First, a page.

Last Exile is anime series created and produced by Gonzo. The anime was directed by Koichi Chigira. The 26 episodes of the series aired on Japanese television from April 7-September 29, 2003. Geneon Entertainment originally licensed the series in North America, but then the license was acquired by FUNimation Entertainment after Geneon ceased production of its titles.
The series is set a fictional world known as Preseter. The world’s two nations, Anatoray and Disith are engaged in an eternal conflict that follows the code of chivalric warfare. A faction known as the Guild enforces these rules and provides the two nations with technology. The setting has a retro-futuristic steampunk look to it, and it resembles 19th-century Europe at the height of the industrial revolution.
The main characters of Last Exile are a 15-year-old named Claus Valca and his navigator, Lavie Head. Together, they fly their vanship as sky couriers in Anatoray. They usually take on missions that have a relatively low difficulty, but they are asked to complete the mission of a dying courier. His mission was to deliver a girl named Alvis Hamilton to the battleship Silvana. They succeed in their mission, but Claus and Lavie decide to remain onboard the battleship in order to keep Alvis safe.
Over the course the series, Claus and Lavie befriend the crew of the Silvana. In the first battle between the Silvana and Guild forces, a Guild member named Dio Eraclea takes an interest in Claus’ flying skills. Dio allows himself to be captured in order to learn more about Claus. While in captivity, Dio reveals to the captain of the Silvana the existence of four Mysteria, which act as a key to something known as Exile.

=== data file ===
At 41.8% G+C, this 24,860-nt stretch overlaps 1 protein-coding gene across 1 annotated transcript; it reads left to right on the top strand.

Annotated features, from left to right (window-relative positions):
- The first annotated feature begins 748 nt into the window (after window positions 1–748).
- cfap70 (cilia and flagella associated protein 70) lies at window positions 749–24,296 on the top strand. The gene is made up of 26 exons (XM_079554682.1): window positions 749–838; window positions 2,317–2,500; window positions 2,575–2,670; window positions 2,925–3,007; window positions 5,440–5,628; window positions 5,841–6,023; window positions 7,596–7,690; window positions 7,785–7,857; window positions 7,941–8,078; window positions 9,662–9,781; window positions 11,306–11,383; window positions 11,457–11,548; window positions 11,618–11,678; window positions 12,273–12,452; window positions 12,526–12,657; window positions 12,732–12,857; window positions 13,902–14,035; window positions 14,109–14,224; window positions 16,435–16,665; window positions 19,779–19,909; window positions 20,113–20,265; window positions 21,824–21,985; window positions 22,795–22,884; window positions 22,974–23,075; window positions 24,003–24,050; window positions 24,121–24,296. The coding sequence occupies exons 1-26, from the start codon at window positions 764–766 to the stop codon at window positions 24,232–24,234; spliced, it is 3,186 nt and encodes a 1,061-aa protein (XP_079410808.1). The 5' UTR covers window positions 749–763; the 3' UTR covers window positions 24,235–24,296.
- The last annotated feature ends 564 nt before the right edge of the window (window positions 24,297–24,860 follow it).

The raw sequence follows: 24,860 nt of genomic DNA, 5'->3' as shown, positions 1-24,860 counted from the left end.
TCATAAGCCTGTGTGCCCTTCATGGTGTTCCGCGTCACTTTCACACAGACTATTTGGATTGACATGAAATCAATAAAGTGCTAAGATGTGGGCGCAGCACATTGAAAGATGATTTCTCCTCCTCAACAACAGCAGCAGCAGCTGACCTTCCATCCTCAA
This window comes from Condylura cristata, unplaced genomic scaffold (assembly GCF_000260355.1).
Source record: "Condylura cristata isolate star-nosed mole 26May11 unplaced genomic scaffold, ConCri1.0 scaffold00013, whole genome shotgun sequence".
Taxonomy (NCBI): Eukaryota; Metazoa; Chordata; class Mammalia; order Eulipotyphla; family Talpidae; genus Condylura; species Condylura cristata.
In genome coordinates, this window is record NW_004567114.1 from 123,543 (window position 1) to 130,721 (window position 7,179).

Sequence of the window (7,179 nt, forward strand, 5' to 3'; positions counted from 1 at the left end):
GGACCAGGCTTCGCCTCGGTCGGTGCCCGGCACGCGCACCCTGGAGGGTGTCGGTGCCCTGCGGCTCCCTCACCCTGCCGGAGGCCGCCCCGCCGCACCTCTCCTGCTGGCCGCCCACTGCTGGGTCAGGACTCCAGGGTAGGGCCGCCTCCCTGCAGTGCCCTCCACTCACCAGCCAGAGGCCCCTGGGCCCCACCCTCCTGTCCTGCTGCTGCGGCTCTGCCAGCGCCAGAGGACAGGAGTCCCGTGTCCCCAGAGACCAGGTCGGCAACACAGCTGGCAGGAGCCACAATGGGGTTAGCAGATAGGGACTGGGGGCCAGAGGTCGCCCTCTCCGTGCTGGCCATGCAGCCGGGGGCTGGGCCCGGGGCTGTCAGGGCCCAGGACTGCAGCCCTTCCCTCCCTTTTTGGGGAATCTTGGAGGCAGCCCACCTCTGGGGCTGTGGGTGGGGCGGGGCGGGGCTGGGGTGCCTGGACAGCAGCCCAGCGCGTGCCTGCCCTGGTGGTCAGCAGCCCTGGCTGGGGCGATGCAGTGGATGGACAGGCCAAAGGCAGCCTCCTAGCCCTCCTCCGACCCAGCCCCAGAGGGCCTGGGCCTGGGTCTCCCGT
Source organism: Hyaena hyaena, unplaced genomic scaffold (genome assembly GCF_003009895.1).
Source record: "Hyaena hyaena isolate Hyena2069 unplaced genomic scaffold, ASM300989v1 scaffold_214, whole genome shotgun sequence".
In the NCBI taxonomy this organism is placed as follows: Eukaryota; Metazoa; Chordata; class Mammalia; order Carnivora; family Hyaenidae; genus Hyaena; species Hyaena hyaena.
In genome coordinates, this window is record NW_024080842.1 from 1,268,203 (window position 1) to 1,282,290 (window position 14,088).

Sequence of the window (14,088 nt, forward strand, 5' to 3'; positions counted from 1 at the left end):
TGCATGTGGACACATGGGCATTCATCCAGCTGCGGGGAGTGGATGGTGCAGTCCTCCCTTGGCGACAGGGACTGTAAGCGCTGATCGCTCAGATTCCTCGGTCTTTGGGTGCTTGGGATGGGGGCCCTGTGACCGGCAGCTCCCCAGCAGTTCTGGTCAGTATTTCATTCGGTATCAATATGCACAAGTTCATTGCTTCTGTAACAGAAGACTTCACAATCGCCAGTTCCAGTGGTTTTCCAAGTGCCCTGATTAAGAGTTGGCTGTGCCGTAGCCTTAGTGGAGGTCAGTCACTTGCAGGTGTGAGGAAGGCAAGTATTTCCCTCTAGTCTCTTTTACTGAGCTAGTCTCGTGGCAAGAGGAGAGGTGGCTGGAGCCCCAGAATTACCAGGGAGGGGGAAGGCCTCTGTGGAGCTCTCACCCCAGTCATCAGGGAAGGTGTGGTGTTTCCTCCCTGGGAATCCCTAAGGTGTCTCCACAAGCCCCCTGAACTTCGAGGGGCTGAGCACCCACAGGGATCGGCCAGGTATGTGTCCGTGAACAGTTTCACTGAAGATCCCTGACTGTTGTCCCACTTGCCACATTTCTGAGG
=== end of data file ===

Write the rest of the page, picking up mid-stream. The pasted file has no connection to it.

When I first started watching Last Exile, I thought that the first couple of episodes felt rather slow-paced. I understood that these episodes needed to establish the characters and the world that they inhabit, but it still kind of felt like a slog. The story doesn’t truly get going until the third episode, so you just have to use patience in order to give Last Exile a fair shake.
After I finished watching the series, I concluded that while there was a very promising premise for Last Exile, I felt that the execution didn’t allow for the series to deliver on that promise. Basically, the first half of the series was rather solid, but during the second half, the writing and storytelling fell apart. One of the worst aspects was the character of Mullin. He helps Claus and Lavie out in the second episode, he disappears for five episodes, and then he reappears in the series… but his appearances after his return didn’t really add anything of any real importance to the story. While I had some other nitpicks with the second half of the series, the character of Mullin and his importance (or lack thereof) is the point of contention that stands out to me.
When it comes to the animation in Last Exile, it’s obvious that the series was produced during the earlier days of anime utilizing computer graphics. While the computer graphics for the ships do look nice, they also tend to stand out like a sore thumb in comparison to the cel animation in the series. Also, there were times when it felt a little jarring when a scene is going in and out of utilizing the computer graphics. Unfortunately, near the end of the series, the quality of the animation takes a nosedive, and this was especially true with the computer graphics. At the end of the series, the CG just looks rushed and sloppy.
While I’m glad I had the opportunity to watch Last Exile after I had heard so much about it, I was disappointed by how the series ultimately turned out. It’s an anime title that I’m not in a rush to watch again.
Additional posts about Last Exile:
- Anime DVD Review: Last Exile: First Move
- Anime DVD Review: Last Exile: Positional Play
- Anime DVD Review: Last Exile: Discovered Attack
- Anime DVD Review: Last Exile: Breakthrough
- Anime DVD Review: Last Exile: Grand Stream
- Anime DVD Review: Last Exile: Queen Delphine
- Anime DVD Review: Last Exile: Sealed Move